“We always have clients requesting to do something that no one has ever done before, and we always try to deliver that.”

Danielle DeZao, project manager at LDJ Productions, said the project—which just announced its first investment in location-based augmented-reality technology company Candy Lab AR—was a natural step in its event tech research process. “We always have clients requesting to do something that no one has ever done before, and we always try to deliver that. We’re chasing the newest technologies that can enhance an event and serve a purpose in the long run,” DeZao says. “We’re making it our job to bring those ideas to them. We want to make it easier for them to choose without having to research themselves.”

Laurie De Jong, the founder and C.E.O. of LDJ, adds that the Shark Tank-style project also benefits the company in the long run. “We’ll have all these young minds in our office developing cool technology we want to sell and own,” she says. “It’s a great opportunity for someone developing a new product because they will automatically get funding for it. It’s great for us because now we’ll have these companies under our umbrella, in our office.” Futures NYC will have a dedicated space for its start-ups in the agency’s new West Village headquarters, which will feature an open floor plan that is a mix of perimeter desks and four large center desk groups. The start-up accelerator will officially launch its first six-month program in January, and also will host its own events including the Women in Tech Summit in May 2018, which LDJ will produce.

Creating personalized, interactive tech.
Wondermakr, a Toronto-based creative technology agency that has been producing live experiences for brands since 2016, has put itself on the map for its interactive activations with personalized touches.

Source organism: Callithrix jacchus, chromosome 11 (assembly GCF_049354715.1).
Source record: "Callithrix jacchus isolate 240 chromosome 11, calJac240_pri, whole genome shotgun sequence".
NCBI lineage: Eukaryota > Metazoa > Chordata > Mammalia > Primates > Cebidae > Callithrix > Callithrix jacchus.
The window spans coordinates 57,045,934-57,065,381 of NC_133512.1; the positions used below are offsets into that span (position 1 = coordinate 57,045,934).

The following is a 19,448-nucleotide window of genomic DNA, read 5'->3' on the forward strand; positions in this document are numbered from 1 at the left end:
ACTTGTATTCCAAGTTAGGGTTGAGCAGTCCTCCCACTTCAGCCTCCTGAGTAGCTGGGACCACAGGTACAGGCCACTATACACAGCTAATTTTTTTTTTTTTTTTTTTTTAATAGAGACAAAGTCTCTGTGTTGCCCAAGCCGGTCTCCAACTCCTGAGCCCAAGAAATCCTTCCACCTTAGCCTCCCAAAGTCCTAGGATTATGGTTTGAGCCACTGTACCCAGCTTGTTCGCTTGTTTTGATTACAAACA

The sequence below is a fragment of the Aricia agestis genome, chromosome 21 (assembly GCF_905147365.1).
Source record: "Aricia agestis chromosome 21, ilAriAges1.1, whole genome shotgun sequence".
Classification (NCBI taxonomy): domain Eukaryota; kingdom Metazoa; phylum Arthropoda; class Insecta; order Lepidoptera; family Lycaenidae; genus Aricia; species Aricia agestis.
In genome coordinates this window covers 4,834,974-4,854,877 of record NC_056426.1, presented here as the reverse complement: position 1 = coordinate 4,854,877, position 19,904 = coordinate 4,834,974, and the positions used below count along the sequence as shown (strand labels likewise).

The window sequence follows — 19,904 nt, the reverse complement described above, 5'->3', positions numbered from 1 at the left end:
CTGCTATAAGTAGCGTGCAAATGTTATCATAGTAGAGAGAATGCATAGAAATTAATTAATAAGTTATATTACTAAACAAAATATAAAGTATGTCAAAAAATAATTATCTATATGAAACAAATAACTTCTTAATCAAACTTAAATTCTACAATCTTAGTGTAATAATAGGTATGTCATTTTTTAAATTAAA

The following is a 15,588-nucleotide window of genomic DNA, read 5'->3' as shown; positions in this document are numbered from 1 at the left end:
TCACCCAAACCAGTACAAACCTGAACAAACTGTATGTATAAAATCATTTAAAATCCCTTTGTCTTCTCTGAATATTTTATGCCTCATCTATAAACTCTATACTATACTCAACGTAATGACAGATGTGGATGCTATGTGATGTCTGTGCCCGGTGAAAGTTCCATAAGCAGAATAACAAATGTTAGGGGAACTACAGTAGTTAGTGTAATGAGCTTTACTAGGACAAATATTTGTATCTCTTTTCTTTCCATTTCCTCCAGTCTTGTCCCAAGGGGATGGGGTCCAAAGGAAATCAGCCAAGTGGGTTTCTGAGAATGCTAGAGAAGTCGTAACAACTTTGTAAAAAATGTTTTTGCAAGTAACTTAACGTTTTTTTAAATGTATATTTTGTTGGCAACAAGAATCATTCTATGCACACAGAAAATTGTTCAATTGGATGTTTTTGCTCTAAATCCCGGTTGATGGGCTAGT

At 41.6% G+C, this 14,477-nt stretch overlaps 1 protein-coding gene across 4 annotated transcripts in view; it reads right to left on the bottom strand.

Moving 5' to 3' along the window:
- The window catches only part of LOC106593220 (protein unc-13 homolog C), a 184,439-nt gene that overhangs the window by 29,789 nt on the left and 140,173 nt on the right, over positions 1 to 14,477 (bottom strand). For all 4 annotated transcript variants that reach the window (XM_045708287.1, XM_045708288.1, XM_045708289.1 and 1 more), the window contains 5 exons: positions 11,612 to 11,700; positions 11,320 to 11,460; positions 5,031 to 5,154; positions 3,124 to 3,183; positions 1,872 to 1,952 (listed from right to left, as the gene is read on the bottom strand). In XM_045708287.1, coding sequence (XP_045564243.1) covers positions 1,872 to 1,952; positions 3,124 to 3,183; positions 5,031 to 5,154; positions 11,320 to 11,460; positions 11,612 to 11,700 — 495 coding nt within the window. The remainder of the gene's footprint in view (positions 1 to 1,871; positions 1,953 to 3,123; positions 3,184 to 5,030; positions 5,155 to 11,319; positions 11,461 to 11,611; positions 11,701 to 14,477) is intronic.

“If we’re working with big global brands, they have a base idea of what they want to achieve or maybe a technology that intrigues them,” says Mark Stewart, the company’s president and chief innovation officer. “We do some quick testing and prototyping, and leverage the experience we have in trying all these technologies out. From there, we craft the technology solution to answer what their main objective is.”

Wondermakr’s lab is where the company’s full-time creative technologists develop initial prototypes, bring in new hardware and technologies for ideation and innovation, and where mechatronics builds take place. Stewart says the lab also is next to the programmers’ and developers’ offices, which makes it easy when the company needs to bring physical and digital elements together.

Recently, at Design Exchange’s inaugural EDIT: Expo for Design, Innovation, and Technology—which took place in Toronto in September—Wondermakr created an on-site “drawbot” for festival sponsor Rogers Communications. The bot created real-time word clouds based on questions attendees asked on social media. For that activation, Stewart said attendees could see the control board and computer, which intentionally took away some of the tech mystery.
“We’re always looking to see what new technologies people are playing with and bring that forward,” Stewart says. “We have an electronics workshop and mechatronics workshop. It’s really about trying to find the right technology to deliver what the client needs.”

Future projects involve R.F.I.D., projection mapping, and biometrics with music. “We have a lot of things that are going to challenge us and allow our clients to step away from doing the ordinary,” he says.

Watch: Learn about Wondermakr’s process as it built a drone for battery-maker Duracell in Canada:

This story appeared in the Winter 2017 digital edition of BizBash.